The General Law programme at Aberdeen is one of the best programmes in terms of scope and areas of interest you can choose to study at advanced level. If your first degree was in a specific area of law there is nothing preventing you from choosing another area of law completely or a complementary area. You could study environmental law areas such as oil and gas law, energy and environmental law, low carbon energy transition with further environmental regulation. If you are more interested in criminal law you could look at Criminology, the politics of human rights, humanitarian law. If you are more interested in business you might choose international law, intellectual property law, world trade organisation or for business with a creative aspect you might think about specialist in cultural property issues or law for business and arts and museums law. There are many possible mixes of these general areas of law you might want to explore. Employment possibilities are huge from this range of areas of law and include all notable areas to practise law and careers within the legal profession to welfare sectors such as employment, business, HR and finance.
You may become a Barrister if you wish to represent people at High Court and Magistrates court to put legal argument forward for decision. You could start off as a legal executive to later qualify as a solicitor with further training or after a number of years experience you may wish to become a judge. If you want some work experience you could become a court usher. Other careers include a Paralegal. This role undertakes much of a lawyers role in drafting documents, meetings and contracts. If you decide your law degree is useful for other areas you may look at Civil Service careers, become a politician, work in the police, city, or teach.
This programme is ideal if you want to be a generalist to an advanced level rather than a specialist in a specific area of law. You develop your analysis and research skills and you have the option of wide ranging courses to choose from which stretches your intellectual thinking capabilities in a top 10 School of Law (Complete University Guide 2018)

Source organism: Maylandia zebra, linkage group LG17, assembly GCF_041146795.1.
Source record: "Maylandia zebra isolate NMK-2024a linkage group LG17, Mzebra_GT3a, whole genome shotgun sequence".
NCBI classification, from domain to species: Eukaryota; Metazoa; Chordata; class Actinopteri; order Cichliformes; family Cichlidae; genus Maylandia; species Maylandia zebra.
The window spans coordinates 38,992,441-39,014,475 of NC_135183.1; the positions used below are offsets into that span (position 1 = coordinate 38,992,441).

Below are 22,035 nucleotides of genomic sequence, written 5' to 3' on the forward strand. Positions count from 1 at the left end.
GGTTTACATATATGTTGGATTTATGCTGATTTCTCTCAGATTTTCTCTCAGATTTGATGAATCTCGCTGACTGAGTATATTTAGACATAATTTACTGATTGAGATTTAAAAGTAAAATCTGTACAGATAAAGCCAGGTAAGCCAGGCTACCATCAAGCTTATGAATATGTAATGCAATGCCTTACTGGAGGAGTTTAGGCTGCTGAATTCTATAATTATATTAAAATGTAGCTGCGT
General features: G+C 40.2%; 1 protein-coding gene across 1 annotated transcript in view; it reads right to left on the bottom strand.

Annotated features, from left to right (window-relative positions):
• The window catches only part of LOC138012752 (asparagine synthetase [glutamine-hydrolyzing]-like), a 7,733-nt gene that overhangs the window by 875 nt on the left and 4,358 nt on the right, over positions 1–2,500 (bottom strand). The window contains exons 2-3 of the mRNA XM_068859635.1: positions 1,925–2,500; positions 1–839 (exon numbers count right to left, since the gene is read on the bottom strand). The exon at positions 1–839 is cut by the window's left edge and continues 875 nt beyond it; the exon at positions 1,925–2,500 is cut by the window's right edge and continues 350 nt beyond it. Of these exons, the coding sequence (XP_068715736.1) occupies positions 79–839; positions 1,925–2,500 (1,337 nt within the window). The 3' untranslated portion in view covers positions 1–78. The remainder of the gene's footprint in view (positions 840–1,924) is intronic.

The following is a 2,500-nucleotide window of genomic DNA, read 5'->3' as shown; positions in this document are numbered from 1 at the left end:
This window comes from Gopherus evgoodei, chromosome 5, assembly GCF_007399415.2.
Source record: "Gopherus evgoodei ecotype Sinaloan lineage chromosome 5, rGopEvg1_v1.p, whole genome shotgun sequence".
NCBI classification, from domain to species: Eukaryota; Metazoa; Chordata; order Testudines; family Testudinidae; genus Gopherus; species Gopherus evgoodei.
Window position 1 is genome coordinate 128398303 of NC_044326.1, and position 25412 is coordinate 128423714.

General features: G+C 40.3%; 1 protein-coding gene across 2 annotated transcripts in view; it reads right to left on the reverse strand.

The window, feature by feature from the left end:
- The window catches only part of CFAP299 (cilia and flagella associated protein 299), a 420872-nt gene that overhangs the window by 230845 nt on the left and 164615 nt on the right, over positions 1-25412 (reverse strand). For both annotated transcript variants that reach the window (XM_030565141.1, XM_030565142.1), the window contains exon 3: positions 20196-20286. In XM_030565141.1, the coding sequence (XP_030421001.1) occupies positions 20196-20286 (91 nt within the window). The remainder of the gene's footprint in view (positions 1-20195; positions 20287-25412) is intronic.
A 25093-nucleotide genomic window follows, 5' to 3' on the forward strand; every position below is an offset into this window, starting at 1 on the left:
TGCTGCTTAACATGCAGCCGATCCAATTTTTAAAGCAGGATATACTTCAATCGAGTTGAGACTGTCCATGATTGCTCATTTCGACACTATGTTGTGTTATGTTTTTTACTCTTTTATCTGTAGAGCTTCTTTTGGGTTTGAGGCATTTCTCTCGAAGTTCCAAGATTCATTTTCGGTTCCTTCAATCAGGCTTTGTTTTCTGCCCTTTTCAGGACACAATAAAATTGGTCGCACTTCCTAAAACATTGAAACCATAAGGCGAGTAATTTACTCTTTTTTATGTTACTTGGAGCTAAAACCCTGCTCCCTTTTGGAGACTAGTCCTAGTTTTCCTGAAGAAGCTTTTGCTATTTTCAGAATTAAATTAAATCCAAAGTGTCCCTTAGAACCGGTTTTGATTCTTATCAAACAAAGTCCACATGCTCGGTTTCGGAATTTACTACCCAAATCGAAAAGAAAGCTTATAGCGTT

Human Rights and Criminal Justice are both relevant if you are working internationally or with people who are international especially but human rights law probably pertains to many disciplines within law in different guises in relation to the various rights which humans have rights to enjoy. The Universal Declaration of Human Rights was adopted by the United Nations General Assembly in 1948 as a response to some of the issues within the second world war. The UK Human Rights Act was passed a lot later in 1998 to provide equality, fairness, dignity and respect. There are civil rights and political rights and each country has a different interpretation of these rights. When combined with criminal justice the emphasis is on fair treatment in relation to human rights.
The degree gives you the greatest possible chance of a range of careers as it is split between Human Rights and Criminal Justice but within this you can study oil and minerals, humanitarian law, use of force criminal law which allows you the greatest choice of careers within law, civil service, diplomacy and negotiation, policing, human rights NGOs and advocacy groups and more. The programme has a strong emphasis on law, politics and Human Rights areas such as education, health, housing and family rights. You develop unique insights that align with employment options within this area of law.
Critical Legal Thinking and Scholarship
Oil and Minerals for Good
The Politics of Human Rights
Issues in Criminal Justice
International Human Rights Law
Criminal Evidence and Proof
International Criminal Law
The Use of Force in International Law
International Human Rights Law
International Humanitarian Law
Master of Law Dissertation
Find out more detail by visiting the programme web page
• You are taught in a top 10 ranked Law School in the UK (The Complete University Guide 2018)
• 98% of students felt their LLM added value to their career prospects, 97% would recommend it to others
• You are taught in small groups with access to the law library, and European Documentation Centre
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*Please be advised that some programmes have different tuition fees from those listed above and that some programmes also have additional costs.
View all funding options on our funding database via the programme page
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